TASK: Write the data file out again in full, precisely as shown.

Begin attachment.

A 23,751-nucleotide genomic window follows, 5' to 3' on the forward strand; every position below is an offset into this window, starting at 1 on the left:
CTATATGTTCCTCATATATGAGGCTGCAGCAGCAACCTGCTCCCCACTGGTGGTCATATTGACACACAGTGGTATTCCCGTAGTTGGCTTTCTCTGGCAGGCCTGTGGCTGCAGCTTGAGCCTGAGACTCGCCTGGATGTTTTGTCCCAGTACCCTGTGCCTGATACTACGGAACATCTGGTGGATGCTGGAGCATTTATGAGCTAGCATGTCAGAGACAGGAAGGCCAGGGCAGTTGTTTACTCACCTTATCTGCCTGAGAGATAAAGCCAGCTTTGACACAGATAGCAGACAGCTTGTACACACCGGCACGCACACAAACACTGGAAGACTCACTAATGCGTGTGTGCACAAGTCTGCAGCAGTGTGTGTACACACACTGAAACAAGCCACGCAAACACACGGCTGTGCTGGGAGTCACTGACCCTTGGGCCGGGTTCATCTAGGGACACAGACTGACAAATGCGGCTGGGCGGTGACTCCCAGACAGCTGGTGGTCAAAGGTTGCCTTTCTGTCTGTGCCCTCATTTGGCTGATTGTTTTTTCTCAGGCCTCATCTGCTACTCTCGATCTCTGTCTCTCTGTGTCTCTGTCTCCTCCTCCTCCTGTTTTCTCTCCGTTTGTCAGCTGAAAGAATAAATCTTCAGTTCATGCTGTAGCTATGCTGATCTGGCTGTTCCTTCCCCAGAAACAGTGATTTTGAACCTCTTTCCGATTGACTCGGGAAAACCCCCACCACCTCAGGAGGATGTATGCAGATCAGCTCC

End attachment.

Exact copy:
A 23,751-nucleotide genomic window follows, 5' to 3' on the forward strand; every position below is an offset into this window, starting at 1 on the left:
CTATATGTTCCTCATATATGAGGCTGCAGCAGCAACCTGCTCCCCACTGGTGGTCATATTGACACACAGTGGTATTCCCGTAGTTGGCTTTCTCTGGCAGGCCTGTGGCTGCAGCTTGAGCCTGAGACTCGCCTGGATGTTTTGTCCCAGTACCCTGTGCCTGATACTACGGAACATCTGGTGGATGCTGGAGCATTTATGAGCTAGCATGTCAGAGACAGGAAGGCCAGGGCAGTTGTTTACTCACCTTATCTGCCTGAGAGATAAAGCCAGCTTTGACACAGATAGCAGACAGCTTGTACACACCGGCACGCACACAAACACTGGAAGACTCACTAATGCGTGTGTGCACAAGTCTGCAGCAGTGTGTGTACACACACTGAAACAAGCCACGCAAACACACGGCTGTGCTGGGAGTCACTGACCCTTGGGCCGGGTTCATCTAGGGACACAGACTGACAAATGCGGCTGGGCGGTGACTCCCAGACAGCTGGTGGTCAAAGGTTGCCTTTCTGTCTGTGCCCTCATTTGGCTGATTGTTTTTTCTCAGGCCTCATCTGCTACTCTCGATCTCTGTCTCTCTGTGTCTCTGTCTCCTCCTCCTCCTGTTTTCTCTCCGTTTGTCAGCTGAAAGAATAAATCTTCAGTTCATGCTGTAGCTATGCTGATCTGGCTGTTCCTTCCCCAGAAACAGTGATTTTGAACCTCTTTCCGATTGACTCGGGAAAACCCCCACCACCTCAGGAGGATGTATGCAGATCAGCTCC